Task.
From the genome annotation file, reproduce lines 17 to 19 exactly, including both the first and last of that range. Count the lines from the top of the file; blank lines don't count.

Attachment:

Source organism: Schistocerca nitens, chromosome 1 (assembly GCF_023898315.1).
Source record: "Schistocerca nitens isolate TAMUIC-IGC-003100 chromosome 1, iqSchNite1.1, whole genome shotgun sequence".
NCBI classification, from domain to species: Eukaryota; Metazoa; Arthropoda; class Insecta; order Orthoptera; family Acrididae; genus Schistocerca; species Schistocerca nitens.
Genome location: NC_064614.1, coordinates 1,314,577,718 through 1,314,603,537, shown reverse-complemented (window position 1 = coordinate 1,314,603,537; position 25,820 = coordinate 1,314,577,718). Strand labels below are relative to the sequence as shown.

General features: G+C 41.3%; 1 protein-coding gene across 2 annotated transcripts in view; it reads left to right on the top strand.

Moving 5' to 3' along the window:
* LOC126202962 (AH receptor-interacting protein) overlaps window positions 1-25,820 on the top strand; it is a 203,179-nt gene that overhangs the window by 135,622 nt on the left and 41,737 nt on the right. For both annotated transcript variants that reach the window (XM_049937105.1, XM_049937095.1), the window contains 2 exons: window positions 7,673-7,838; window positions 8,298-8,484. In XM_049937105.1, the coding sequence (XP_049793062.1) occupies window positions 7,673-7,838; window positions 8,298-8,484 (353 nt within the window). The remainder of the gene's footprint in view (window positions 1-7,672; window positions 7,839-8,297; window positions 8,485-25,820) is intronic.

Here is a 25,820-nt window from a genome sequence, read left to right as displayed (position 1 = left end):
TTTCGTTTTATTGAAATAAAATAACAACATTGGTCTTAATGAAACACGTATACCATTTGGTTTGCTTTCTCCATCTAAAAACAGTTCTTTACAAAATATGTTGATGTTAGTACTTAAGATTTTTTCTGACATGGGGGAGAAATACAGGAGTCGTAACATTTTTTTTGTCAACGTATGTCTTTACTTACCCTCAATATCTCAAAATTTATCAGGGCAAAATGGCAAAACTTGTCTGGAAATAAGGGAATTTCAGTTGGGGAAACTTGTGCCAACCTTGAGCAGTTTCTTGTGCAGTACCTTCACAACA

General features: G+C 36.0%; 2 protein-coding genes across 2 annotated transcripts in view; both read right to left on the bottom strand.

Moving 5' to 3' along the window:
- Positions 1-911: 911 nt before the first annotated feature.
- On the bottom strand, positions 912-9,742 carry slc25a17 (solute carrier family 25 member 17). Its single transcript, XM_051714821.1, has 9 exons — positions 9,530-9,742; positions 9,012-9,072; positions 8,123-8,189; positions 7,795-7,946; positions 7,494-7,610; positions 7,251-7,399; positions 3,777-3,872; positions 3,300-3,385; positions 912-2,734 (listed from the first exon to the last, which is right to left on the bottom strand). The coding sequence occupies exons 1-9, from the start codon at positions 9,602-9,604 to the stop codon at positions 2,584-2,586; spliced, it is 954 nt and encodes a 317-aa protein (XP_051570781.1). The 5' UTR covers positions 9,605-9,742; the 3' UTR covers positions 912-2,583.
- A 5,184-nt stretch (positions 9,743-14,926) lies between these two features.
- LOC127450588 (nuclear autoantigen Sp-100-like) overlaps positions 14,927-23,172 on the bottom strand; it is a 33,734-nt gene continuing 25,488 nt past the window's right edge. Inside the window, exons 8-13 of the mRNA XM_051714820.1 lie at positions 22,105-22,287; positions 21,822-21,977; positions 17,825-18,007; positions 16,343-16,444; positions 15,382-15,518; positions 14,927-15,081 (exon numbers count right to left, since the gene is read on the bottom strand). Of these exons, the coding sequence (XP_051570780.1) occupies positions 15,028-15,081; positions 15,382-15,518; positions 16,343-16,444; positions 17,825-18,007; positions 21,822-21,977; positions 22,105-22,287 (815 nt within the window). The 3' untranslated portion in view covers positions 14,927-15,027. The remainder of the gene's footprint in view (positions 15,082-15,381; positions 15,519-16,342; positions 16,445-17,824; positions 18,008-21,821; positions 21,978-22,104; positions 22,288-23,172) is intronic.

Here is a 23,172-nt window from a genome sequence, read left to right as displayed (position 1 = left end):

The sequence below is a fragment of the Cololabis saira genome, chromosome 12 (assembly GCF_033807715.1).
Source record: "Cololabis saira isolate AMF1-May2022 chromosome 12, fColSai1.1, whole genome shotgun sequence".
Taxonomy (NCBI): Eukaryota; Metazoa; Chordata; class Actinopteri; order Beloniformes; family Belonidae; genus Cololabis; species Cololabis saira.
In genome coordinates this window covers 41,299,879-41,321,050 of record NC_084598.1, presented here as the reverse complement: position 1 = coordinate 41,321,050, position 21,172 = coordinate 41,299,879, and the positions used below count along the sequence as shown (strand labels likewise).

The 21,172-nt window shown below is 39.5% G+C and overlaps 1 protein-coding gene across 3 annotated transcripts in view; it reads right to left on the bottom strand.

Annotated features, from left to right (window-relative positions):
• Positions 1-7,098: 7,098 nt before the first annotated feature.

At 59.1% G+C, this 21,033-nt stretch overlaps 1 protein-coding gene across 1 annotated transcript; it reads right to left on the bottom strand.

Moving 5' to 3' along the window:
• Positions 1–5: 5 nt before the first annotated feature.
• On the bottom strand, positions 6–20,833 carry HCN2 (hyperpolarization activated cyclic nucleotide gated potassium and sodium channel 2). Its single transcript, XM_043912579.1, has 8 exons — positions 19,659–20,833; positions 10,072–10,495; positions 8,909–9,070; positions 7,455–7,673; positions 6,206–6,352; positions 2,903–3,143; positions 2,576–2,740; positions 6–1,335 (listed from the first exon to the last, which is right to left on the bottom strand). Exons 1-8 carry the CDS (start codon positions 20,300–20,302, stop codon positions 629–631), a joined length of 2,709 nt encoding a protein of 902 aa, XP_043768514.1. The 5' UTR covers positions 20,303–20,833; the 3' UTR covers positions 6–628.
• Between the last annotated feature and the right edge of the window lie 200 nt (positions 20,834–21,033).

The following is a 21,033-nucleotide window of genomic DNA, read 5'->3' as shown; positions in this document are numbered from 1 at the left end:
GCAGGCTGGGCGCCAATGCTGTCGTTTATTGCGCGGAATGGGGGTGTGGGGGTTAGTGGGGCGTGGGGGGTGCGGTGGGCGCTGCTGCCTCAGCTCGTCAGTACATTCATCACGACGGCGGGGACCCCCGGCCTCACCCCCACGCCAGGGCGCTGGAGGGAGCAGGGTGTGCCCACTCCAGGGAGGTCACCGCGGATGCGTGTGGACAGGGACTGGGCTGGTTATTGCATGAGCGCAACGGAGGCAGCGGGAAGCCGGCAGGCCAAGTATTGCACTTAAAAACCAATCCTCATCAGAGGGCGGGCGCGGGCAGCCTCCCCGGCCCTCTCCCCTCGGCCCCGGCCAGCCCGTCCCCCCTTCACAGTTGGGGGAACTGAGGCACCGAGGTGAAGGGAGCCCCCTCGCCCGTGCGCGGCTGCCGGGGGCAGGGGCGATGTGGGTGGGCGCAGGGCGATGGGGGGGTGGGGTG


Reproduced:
The sequence below is a fragment of the Cololabis saira genome, chromosome 12 (assembly GCF_033807715.1).
Source record: "Cololabis saira isolate AMF1-May2022 chromosome 12, fColSai1.1, whole genome shotgun sequence".
Taxonomy (NCBI): Eukaryota; Metazoa; Chordata; class Actinopteri; order Beloniformes; family Belonidae; genus Cololabis; species Cololabis saira.